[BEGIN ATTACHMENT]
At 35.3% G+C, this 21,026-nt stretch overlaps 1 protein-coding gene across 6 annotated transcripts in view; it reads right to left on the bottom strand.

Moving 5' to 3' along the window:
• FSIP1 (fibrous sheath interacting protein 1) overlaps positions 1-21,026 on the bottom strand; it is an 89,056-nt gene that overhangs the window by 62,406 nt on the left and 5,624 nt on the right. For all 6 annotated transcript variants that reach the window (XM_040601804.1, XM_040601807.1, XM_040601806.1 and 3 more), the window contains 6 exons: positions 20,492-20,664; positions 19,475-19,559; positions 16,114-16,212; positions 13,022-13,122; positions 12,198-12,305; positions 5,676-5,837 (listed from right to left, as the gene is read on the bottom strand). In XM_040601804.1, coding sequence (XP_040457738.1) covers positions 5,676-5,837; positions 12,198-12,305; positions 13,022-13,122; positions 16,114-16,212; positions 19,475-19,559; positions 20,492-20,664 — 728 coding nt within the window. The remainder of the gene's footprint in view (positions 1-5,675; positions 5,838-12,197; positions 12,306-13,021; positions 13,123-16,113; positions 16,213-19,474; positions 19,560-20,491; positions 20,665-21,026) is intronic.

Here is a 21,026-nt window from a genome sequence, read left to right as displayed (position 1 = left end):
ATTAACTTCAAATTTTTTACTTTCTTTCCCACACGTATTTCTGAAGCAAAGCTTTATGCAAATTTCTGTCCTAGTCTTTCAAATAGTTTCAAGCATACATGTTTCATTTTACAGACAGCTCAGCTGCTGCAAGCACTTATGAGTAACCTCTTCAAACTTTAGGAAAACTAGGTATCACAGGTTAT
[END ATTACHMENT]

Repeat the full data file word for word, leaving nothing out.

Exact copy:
At 35.3% G+C, this 21,026-nt stretch overlaps 1 protein-coding gene across 6 annotated transcripts in view; it reads right to left on the bottom strand.

Moving 5' to 3' along the window:
• FSIP1 (fibrous sheath interacting protein 1) overlaps positions 1-21,026 on the bottom strand; it is an 89,056-nt gene that overhangs the window by 62,406 nt on the left and 5,624 nt on the right. For all 6 annotated transcript variants that reach the window (XM_040601804.1, XM_040601807.1, XM_040601806.1 and 3 more), the window contains 6 exons: positions 20,492-20,664; positions 19,475-19,559; positions 16,114-16,212; positions 13,022-13,122; positions 12,198-12,305; positions 5,676-5,837 (listed from right to left, as the gene is read on the bottom strand). In XM_040601804.1, coding sequence (XP_040457738.1) covers positions 5,676-5,837; positions 12,198-12,305; positions 13,022-13,122; positions 16,114-16,212; positions 19,475-19,559; positions 20,492-20,664 — 728 coding nt within the window. The remainder of the gene's footprint in view (positions 1-5,675; positions 5,838-12,197; positions 12,306-13,021; positions 13,123-16,113; positions 16,213-19,474; positions 19,560-20,491; positions 20,665-21,026) is intronic.

Here is a 21,026-nt window from a genome sequence, read left to right as displayed (position 1 = left end):
ATTAACTTCAAATTTTTTACTTTCTTTCCCACACGTATTTCTGAAGCAAAGCTTTATGCAAATTTCTGTCCTAGTCTTTCAAATAGTTTCAAGCATACATGTTTCATTTTACAGACAGCTCAGCTGCTGCAAGCACTTATGAGTAACCTCTTCAAACTTTAGGAAAACTAGGTATCACAGGTTAT